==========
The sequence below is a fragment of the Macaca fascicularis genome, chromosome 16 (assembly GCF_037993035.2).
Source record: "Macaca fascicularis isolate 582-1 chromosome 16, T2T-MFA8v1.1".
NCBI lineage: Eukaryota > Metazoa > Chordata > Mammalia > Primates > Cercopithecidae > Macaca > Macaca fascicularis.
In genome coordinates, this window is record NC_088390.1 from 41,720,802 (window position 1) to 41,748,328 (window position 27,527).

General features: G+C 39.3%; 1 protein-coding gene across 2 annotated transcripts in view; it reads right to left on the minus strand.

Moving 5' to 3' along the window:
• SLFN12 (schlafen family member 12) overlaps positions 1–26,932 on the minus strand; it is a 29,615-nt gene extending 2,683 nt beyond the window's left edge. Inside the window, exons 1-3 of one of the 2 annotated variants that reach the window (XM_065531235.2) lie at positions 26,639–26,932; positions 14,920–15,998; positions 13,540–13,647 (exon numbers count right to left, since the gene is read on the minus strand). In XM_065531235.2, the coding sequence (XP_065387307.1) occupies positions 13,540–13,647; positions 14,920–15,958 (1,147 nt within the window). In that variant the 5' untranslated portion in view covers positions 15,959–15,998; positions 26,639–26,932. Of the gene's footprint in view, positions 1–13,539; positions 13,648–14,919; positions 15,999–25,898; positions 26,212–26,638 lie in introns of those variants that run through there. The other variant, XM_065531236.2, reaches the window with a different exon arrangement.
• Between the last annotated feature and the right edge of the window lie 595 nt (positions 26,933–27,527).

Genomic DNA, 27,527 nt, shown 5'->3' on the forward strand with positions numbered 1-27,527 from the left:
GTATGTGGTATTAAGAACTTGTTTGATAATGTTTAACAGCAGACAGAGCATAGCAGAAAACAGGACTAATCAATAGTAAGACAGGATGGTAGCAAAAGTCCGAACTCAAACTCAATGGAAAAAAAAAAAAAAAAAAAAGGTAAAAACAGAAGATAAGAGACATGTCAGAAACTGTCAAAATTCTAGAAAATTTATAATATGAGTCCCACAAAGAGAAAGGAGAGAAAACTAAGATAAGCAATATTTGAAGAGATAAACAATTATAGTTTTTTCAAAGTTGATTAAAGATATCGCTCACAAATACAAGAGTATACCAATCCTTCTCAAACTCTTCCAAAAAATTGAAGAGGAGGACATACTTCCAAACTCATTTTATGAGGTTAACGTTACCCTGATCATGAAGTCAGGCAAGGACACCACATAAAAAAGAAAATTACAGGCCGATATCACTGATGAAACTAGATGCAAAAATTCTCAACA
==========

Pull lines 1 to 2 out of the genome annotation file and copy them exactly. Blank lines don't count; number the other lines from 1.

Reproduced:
The sequence below is a fragment of the Macaca fascicularis genome, chromosome 16 (assembly GCF_037993035.2).
Source record: "Macaca fascicularis isolate 582-1 chromosome 16, T2T-MFA8v1.1".